Compressor / Limiters are commonly used for many audio applications. A kick drum can get lost in a wall of electric guitars. No matter how much level is increased, the kick drum stays ‘lost in the mud’. Add a touch of compression and tighten up that kick drum sound allowing it to ‘punch’ through without having to crank the level way up.

A vocal performance usually has a wide dynamic range. Transients (the very loudest portion of the signal) can be far outside the average level of the vocal signal. It is extremely difficult to ride the level with a console fader. A compressor/limiter automatically controls gain without altering the subtleties of the performance.

A solo guitar can seem to be masked by the rhythm guitars. Compression can make your ‘lead’ soar above the track without shoving the fader through the roof .

Bass guitar can be difficult to record. A consistent level with good attack can be achieved with proper compression. Your bass doesn’t have to be washed out in the low end of the mix. Let the compressor/limiter give your bass the punch it needs to drive the bottom of the mix.

2. Expansion

There are two basic types of expansion: dynamic and downward. Expansion increases the dynamic range or level of a signal after the signal crosses the expansion threshold.

Dynamic expansion is basically the opposite of compression. In fact, broadcasters use dynamic expansion to ‘undue’ compression before transmitting the audio signal. This is commonly referred to as ‘companding’ or COMPression followed by expANDING.

By far the most common use of expansion is downward expansion. In contrast to compression, which decreases the level of a signal after rising above the compression threshold, expansion decreases the level of a signal after the signal goes below the expansion threshold. The amount of level reduction is determined by the expansion ratio. For example, a 2:1 expansion ratio reduces the level of a signal by a factor of two. (e.g. if a level drops 5dB below the expansion threshold, the expander will reduce it to 10dB below the threshold.) Commonly used as noise reduction, expansion is very effective as a simple noise gate.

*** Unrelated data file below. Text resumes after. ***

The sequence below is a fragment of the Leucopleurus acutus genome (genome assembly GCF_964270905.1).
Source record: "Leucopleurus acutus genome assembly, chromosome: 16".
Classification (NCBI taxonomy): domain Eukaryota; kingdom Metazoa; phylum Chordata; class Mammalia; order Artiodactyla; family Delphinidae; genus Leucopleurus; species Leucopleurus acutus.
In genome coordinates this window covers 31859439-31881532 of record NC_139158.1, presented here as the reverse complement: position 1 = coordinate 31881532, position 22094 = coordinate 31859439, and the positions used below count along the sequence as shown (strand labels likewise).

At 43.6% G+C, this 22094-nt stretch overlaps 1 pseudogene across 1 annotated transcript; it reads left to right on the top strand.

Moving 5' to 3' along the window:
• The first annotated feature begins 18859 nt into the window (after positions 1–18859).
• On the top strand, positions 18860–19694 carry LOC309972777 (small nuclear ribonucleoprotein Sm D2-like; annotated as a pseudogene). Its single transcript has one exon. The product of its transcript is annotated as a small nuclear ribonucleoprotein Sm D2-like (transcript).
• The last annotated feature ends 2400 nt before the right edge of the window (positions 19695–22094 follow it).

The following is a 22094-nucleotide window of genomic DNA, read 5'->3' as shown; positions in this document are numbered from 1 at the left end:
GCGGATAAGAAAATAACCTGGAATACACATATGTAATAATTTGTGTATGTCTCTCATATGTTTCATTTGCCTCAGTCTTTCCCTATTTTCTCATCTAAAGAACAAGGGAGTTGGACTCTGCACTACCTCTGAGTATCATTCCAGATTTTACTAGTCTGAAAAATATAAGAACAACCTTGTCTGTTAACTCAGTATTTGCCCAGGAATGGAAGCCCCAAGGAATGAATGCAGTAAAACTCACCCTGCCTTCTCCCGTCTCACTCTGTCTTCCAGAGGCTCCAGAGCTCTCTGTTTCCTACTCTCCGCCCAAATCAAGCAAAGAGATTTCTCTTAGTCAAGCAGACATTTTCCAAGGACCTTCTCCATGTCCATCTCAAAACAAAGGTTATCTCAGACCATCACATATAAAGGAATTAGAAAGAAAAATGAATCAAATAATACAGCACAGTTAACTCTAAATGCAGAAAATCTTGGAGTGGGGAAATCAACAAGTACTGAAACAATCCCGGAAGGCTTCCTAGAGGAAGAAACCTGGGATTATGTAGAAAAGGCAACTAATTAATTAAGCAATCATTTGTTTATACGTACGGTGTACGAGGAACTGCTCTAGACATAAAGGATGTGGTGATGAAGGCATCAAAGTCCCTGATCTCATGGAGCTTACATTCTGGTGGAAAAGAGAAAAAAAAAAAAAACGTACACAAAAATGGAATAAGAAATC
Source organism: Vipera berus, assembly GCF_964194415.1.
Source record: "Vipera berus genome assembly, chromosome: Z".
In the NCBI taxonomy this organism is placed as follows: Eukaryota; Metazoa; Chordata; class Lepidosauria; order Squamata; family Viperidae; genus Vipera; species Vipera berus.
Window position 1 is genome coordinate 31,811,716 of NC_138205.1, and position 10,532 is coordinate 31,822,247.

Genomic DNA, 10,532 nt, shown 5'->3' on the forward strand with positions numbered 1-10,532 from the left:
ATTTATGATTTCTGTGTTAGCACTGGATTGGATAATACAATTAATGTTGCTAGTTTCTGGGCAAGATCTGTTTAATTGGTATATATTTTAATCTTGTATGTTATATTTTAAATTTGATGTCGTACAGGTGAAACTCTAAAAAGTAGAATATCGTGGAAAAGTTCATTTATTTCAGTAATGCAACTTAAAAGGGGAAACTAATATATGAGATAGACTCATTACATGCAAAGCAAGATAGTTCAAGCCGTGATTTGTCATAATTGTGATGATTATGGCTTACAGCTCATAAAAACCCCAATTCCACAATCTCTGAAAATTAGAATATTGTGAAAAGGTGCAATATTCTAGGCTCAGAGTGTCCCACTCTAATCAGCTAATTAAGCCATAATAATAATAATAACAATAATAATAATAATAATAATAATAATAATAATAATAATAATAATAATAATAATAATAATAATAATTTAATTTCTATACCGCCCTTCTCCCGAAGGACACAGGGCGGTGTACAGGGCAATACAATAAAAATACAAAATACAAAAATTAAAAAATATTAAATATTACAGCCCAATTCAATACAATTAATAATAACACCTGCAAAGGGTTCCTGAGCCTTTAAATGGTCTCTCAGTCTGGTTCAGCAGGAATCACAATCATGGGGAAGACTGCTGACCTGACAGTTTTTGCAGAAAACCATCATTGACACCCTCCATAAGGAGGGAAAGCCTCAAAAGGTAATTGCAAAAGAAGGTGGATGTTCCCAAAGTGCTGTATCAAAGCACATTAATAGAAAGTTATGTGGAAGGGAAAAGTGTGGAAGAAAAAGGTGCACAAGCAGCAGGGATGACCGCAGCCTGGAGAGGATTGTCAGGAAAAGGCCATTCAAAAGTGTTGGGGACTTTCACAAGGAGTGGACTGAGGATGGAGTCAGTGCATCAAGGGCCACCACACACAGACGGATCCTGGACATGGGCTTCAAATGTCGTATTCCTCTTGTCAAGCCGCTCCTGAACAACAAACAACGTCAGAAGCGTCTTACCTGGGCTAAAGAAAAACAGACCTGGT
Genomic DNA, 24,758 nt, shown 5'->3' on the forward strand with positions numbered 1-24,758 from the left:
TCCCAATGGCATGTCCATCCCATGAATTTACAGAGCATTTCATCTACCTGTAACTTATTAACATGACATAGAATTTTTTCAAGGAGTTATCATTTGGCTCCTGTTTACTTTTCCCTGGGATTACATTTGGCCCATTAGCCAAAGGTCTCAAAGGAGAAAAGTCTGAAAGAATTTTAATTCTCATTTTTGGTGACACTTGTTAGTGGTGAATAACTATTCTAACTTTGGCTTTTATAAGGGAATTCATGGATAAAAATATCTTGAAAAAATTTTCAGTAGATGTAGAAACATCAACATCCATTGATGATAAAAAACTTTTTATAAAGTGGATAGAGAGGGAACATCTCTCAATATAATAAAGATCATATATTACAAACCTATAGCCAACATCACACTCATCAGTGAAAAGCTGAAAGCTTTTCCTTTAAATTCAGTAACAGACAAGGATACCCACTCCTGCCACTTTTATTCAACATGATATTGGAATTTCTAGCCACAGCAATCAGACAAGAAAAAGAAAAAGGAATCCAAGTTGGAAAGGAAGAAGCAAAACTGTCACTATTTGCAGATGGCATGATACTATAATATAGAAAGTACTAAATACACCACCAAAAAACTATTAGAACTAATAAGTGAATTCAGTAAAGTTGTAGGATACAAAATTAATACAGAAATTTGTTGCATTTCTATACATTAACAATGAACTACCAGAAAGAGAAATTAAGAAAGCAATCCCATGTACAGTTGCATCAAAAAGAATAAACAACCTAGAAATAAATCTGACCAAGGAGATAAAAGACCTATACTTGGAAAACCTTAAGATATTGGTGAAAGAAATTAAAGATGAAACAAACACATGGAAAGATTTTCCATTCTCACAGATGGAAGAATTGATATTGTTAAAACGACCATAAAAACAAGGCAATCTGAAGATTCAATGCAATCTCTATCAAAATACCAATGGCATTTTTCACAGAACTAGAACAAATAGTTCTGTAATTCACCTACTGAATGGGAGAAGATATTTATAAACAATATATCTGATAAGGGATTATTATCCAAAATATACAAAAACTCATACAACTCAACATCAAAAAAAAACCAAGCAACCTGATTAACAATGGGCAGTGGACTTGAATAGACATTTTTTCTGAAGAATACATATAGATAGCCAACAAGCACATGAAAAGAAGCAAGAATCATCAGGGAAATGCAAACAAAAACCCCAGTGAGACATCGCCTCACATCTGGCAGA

The major difference between expansion and noise gating is the fact that expansion is dependent on the signal level after crossing the threshold, whereas a noise gate works independent of a signal’s level after crossing the threshold.

3. Noise Gating

Noise gating is the process of removing unwanted sounds from a signal by attenuating all signals below a set threshold. As described above, the ‘gate’ works independent of the audio signal after being ‘triggered’ by the signal crossing the gate threshold. The gate will remain open as long as the signal is above the threshold. How fast the gate opens to let the ‘good’ signal through is determined by the attack time. How long the gate stays open after the signal has gone below the threshold is determined by the hold time. How fast the gate closes is determined by the release. How much the gate attenuates the unwanted signal while closed is determined by the range.

Courtesy Presonus. Used by permission.